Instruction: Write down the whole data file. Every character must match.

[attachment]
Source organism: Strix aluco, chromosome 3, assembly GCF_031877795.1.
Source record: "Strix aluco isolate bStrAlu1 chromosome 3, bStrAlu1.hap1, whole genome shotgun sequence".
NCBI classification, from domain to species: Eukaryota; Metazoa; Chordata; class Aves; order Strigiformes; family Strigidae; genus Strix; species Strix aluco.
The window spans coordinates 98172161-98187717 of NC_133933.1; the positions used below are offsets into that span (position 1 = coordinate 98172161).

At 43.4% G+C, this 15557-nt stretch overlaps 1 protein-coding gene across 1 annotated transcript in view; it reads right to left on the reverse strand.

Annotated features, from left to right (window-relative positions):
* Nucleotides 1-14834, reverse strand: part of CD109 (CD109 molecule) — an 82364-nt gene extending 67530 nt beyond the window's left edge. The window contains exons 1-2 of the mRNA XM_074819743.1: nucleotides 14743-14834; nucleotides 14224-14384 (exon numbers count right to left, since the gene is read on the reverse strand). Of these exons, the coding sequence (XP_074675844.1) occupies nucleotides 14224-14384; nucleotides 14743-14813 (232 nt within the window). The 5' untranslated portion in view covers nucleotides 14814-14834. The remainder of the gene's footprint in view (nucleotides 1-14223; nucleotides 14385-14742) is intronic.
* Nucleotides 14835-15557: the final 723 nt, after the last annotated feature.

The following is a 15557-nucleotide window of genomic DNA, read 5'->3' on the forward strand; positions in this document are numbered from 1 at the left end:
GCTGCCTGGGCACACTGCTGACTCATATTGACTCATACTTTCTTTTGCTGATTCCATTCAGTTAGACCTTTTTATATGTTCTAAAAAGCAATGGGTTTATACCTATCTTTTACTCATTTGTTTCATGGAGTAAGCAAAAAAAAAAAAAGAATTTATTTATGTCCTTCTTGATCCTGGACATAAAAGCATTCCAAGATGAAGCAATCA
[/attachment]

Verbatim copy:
Source organism: Strix aluco, chromosome 3, assembly GCF_031877795.1.
Source record: "Strix aluco isolate bStrAlu1 chromosome 3, bStrAlu1.hap1, whole genome shotgun sequence".
NCBI classification, from domain to species: Eukaryota; Metazoa; Chordata; class Aves; order Strigiformes; family Strigidae; genus Strix; species Strix aluco.
The window spans coordinates 98172161-98187717 of NC_133933.1; the positions used below are offsets into that span (position 1 = coordinate 98172161).

At 43.4% G+C, this 15557-nt stretch overlaps 1 protein-coding gene across 1 annotated transcript in view; it reads right to left on the reverse strand.

Annotated features, from left to right (window-relative positions):
* Nucleotides 1-14834, reverse strand: part of CD109 (CD109 molecule) — an 82364-nt gene extending 67530 nt beyond the window's left edge. The window contains exons 1-2 of the mRNA XM_074819743.1: nucleotides 14743-14834; nucleotides 14224-14384 (exon numbers count right to left, since the gene is read on the reverse strand). Of these exons, the coding sequence (XP_074675844.1) occupies nucleotides 14224-14384; nucleotides 14743-14813 (232 nt within the window). The 5' untranslated portion in view covers nucleotides 14814-14834. The remainder of the gene's footprint in view (nucleotides 1-14223; nucleotides 14385-14742) is intronic.
* Nucleotides 14835-15557: the final 723 nt, after the last annotated feature.

The following is a 15557-nucleotide window of genomic DNA, read 5'->3' on the forward strand; positions in this document are numbered from 1 at the left end:
GCTGCCTGGGCACACTGCTGACTCATATTGACTCATACTTTCTTTTGCTGATTCCATTCAGTTAGACCTTTTTATATGTTCTAAAAAGCAATGGGTTTATACCTATCTTTTACTCATTTGTTTCATGGAGTAAGCAAAAAAAAAAAAAGAATTTATTTATGTCCTTCTTGATCCTGGACATAAAAGCATTCCAAGATGAAGCAATCA